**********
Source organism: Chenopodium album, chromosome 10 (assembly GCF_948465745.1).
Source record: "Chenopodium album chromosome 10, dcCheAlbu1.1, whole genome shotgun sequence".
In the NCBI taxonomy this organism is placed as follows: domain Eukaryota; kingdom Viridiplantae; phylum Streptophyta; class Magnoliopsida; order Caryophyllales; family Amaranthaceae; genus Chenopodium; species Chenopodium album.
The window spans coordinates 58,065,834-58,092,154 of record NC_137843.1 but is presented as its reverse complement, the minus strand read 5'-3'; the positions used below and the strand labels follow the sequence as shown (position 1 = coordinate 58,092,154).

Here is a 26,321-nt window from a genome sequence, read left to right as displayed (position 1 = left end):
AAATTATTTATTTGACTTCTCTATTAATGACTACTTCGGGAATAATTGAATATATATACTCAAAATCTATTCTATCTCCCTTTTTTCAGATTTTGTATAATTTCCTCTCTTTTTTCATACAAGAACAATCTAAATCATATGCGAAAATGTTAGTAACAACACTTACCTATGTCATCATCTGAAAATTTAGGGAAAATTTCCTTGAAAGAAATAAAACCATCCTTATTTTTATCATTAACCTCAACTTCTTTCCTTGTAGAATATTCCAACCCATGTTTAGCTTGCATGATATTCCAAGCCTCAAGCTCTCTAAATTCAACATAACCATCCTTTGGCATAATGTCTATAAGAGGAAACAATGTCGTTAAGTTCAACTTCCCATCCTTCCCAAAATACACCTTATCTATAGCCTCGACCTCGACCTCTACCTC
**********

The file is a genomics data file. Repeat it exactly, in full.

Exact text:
Source organism: Chenopodium album, chromosome 10 (assembly GCF_948465745.1).
Source record: "Chenopodium album chromosome 10, dcCheAlbu1.1, whole genome shotgun sequence".
In the NCBI taxonomy this organism is placed as follows: domain Eukaryota; kingdom Viridiplantae; phylum Streptophyta; class Magnoliopsida; order Caryophyllales; family Amaranthaceae; genus Chenopodium; species Chenopodium album.
The window spans coordinates 58,065,834-58,092,154 of record NC_137843.1 but is presented as its reverse complement, the minus strand read 5'-3'; the positions used below and the strand labels follow the sequence as shown (position 1 = coordinate 58,092,154).

Here is a 26,321-nt window from a genome sequence, read left to right as displayed (position 1 = left end):
AAATTATTTATTTGACTTCTCTATTAATGACTACTTCGGGAATAATTGAATATATATACTCAAAATCTATTCTATCTCCCTTTTTTCAGATTTTGTATAATTTCCTCTCTTTTTTCATACAAGAACAATCTAAATCATATGCGAAAATGTTAGTAACAACACTTACCTATGTCATCATCTGAAAATTTAGGGAAAATTTCCTTGAAAGAAATAAAACCATCCTTATTTTTATCATTAACCTCAACTTCTTTCCTTGTAGAATATTCCAACCCATGTTTAGCTTGCATGATATTCCAAGCCTCAAGCTCTCTAAATTCAACATAACCATCCTTTGGCATAATGTCTATAAGAGGAAACAATGTCGTTAAGTTCAACTTCCCATCCTTCCCAAAATACACCTTATCTATAGCCTCGACCTCGACCTCTACCTC